Velcro not great for sandbox play (or war), says military


What could a mother of small children offer to the U.S. military? Some feedback, perhaps, about how badly hook-and-pile tape -- the generic term for Velcro -- holds up in a sandbox. In 2004, the Army switched to hook-and-pile tape for a number of the things formerly secured by the ancient technology of buttons and needle-and-thread, including pocket and pants closures, name patches, rank insignia, and (in a decision that always baffled me), the little U.S. flag patch.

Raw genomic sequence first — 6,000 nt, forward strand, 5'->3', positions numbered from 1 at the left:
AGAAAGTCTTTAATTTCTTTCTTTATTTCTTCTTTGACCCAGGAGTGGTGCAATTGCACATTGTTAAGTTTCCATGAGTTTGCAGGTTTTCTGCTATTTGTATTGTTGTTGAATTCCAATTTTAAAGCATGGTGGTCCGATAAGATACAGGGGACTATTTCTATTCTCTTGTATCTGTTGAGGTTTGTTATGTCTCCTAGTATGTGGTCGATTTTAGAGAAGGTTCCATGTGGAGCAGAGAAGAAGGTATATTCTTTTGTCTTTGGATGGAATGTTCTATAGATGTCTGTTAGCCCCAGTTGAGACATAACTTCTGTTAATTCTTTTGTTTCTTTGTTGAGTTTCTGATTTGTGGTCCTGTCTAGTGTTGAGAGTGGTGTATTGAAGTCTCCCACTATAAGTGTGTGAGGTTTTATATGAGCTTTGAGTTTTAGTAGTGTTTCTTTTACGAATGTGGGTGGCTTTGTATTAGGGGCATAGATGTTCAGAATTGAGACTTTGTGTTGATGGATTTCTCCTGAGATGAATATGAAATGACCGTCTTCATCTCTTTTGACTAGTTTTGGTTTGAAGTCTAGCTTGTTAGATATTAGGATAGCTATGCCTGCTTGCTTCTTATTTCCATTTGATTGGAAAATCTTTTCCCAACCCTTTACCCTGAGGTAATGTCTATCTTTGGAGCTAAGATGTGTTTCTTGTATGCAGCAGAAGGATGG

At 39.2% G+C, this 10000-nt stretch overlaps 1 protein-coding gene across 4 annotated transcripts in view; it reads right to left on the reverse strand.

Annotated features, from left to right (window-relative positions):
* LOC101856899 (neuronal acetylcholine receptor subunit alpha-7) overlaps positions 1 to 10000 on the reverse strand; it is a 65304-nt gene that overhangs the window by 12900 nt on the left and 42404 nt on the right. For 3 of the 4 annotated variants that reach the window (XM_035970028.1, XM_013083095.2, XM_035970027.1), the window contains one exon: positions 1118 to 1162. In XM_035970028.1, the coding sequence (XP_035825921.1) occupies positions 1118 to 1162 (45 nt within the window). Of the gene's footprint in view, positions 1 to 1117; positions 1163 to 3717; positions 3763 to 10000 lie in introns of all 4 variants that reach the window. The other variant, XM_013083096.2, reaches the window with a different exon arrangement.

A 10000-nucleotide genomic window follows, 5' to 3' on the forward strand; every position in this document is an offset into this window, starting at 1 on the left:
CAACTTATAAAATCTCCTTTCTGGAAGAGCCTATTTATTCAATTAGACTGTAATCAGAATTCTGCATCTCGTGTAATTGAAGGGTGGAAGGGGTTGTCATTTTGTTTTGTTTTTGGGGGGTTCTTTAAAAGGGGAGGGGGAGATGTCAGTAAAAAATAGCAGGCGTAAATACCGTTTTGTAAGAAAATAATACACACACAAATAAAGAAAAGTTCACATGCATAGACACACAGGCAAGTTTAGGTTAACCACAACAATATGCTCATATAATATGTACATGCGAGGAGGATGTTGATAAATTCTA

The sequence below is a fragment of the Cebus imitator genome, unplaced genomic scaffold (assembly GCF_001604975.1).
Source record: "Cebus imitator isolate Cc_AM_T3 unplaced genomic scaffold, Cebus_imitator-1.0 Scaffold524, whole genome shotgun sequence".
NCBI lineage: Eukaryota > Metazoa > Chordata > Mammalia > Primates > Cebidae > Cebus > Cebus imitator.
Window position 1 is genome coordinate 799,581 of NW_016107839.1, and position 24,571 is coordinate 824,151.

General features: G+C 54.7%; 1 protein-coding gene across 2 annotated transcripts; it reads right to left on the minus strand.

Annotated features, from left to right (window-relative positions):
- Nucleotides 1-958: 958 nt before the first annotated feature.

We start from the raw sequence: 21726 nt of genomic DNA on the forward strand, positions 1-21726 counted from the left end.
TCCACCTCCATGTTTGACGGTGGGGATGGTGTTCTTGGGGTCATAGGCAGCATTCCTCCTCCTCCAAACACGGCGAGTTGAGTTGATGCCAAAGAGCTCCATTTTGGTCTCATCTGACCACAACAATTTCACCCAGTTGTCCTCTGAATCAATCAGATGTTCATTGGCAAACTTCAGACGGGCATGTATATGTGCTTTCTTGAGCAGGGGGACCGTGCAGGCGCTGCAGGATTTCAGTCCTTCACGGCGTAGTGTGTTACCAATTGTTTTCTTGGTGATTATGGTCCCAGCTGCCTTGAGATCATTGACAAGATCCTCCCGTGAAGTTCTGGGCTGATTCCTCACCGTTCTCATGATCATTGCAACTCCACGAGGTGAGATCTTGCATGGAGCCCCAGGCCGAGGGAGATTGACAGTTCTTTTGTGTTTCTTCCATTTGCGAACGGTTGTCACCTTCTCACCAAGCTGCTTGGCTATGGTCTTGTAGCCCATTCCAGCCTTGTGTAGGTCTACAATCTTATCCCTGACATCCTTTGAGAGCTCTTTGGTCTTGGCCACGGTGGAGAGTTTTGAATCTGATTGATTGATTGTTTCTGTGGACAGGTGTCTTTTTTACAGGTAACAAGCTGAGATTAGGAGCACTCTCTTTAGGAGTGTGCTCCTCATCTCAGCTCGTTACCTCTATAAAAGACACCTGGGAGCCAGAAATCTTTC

In Afghanistan and other sandy places where so many U.S. troops are now stationed, however, there is a problem with hook-and-pile tape: it's highly ineffective when filled with sand. Pants falling off and important items falling out of pockets makes for an Army that is hard to take seriously. And if the soldiers have figured out how to clear the hooks and piles with creative solutions -- a small weapons cleaning brush works very well, says the Army's website -- it's also noisy. This can be, well, inconvenient in battle situations.